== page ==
Nevada, You Were Surprisingly Interesting

Leave a comment

After leaving Lake Tahoe, I headed east down the Sierras on US-50, intending to drive across Nevada in one afternoon. I ended up spending three days there.

The stretch of US-50 through Nevada is called “The Loneliest Road in America” because there are only 5 towns along the route and almost nothing in between. Actually, it wasn’t very lonely at all, because there were plenty of other cars traveling in both directions. However, there were a few times where I could no see no cars either ahead of me or behind me. And you can usually see quite far on this road.

IMG_20110910_102514

The state tourism board (or whatever it’s called) has even come up with this little “passport” book that you can get stamped at all five towns and send in to get an “I Survived the Loneliest Road” certificate. I got my book stamped, so we’ll see when I get the certificate.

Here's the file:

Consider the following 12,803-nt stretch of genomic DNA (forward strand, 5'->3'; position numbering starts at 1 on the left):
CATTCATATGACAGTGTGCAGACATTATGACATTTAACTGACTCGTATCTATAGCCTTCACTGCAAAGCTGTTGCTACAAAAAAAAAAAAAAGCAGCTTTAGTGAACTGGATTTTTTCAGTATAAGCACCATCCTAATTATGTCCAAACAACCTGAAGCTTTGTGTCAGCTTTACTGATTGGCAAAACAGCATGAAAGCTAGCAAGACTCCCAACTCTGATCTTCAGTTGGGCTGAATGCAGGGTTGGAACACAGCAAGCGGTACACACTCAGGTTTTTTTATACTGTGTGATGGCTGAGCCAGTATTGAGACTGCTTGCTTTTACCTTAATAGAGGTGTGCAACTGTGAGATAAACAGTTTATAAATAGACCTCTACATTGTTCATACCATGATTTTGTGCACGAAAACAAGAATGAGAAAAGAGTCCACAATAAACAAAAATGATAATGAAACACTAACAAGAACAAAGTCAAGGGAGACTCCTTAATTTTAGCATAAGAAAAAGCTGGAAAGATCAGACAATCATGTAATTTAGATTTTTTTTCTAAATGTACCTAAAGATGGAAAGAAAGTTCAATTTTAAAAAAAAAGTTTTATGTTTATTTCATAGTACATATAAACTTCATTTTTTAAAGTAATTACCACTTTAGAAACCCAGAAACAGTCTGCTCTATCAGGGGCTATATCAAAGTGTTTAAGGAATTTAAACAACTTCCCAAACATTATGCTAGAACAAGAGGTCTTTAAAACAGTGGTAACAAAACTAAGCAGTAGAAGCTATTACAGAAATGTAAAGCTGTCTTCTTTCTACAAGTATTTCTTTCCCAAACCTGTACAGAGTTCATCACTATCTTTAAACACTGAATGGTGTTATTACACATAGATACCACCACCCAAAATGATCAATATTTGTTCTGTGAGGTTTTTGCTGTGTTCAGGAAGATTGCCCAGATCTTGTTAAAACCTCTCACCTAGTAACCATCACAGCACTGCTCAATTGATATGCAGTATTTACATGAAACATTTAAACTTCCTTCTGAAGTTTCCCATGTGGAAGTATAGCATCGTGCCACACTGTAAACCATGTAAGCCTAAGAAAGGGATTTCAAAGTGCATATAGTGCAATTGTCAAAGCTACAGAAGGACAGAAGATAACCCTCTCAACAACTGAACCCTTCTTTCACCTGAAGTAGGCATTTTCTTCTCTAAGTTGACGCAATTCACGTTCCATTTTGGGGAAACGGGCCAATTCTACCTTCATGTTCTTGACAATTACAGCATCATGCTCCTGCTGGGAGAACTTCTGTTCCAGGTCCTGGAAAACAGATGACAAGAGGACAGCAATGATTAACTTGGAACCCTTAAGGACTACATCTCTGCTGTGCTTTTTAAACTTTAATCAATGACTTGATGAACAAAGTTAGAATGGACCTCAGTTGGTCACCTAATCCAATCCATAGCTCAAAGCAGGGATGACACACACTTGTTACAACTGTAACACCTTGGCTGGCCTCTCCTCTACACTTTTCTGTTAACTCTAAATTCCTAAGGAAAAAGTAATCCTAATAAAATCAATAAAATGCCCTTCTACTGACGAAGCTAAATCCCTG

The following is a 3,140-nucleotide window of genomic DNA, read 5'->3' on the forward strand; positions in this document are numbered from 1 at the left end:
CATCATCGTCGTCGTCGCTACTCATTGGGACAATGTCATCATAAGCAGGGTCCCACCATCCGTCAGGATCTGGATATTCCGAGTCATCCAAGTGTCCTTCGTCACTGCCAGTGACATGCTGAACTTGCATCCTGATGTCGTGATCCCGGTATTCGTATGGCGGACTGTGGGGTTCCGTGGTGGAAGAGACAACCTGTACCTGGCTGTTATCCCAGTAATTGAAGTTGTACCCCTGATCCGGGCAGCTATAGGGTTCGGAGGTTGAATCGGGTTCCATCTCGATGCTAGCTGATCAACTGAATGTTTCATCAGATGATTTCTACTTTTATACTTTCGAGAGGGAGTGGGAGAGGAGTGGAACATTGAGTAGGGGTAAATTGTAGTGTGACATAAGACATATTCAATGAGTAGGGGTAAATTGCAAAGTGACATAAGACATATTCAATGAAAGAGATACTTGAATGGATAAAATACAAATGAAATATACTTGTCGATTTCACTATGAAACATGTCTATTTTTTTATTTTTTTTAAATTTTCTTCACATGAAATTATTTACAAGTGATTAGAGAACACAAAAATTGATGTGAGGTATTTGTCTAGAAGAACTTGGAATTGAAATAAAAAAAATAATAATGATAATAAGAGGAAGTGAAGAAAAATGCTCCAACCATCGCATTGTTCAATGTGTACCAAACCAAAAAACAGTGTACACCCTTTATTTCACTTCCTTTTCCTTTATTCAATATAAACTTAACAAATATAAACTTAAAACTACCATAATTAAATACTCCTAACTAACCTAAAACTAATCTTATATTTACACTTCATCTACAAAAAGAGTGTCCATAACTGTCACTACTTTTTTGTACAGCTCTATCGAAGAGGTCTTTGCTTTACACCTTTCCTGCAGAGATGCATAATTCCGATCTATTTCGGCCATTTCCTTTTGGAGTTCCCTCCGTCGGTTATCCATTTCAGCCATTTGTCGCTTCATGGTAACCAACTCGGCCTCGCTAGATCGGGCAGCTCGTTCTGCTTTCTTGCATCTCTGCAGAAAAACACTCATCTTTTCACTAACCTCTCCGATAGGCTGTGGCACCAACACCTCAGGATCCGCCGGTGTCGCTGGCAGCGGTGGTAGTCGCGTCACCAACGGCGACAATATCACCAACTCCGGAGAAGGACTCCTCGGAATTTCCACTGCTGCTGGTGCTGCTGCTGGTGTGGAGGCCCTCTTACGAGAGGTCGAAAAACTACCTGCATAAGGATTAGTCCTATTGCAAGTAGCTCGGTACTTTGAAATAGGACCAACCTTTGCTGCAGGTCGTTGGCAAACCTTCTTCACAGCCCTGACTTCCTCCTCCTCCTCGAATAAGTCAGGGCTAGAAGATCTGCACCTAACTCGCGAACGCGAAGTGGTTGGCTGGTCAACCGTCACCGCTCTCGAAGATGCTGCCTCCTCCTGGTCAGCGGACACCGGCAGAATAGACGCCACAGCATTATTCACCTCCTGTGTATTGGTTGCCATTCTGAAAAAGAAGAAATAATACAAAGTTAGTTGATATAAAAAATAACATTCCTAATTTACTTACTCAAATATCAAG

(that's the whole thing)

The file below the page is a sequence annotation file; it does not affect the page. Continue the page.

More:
I saw more different kinds of “___ Crossing” signs during my transit across Nevada than I have ever seen: Bear (in Lake Tahoe), Deer, Horse, Cow, Antelope(?), Fire Truck, and Tractor.

One thing about this road is that if you’re at all unclear about what the term “Basin and Range” means, US-50 will straighten you right out.

More

I left my <3 in San Francisco, Part Three: Field Trips

Leave a comment

I took another field trip during my stay in the Bay Area: to Napa Valley. Unfortunately, I picked Labor Day weekend to do this, and everyone else in the Western Hemisphere was doing the same thing. Between the crowds and the fact that I was driving, I abstained from imbibing the local spirits.

But, like me, my day was not totally wasted, because I found a few geologically interesting places. The thing that most defines Napa Valley, besides the wine, is the volcanism. Back when there was subduction happening on the coast of California, there was a string of volcanoes along the continental margin, usually 50 to 200 miles from the subduction trench. This is always the case when you have subduction because that oceanic plate dives into the mantle, melts, and goes the only way it can go: up! This is still going on in the Cascades, as well as in Alaska, and Japan, and Chile…hey that’s pretty much the whole Ring of Fire thing, isn’t it?

More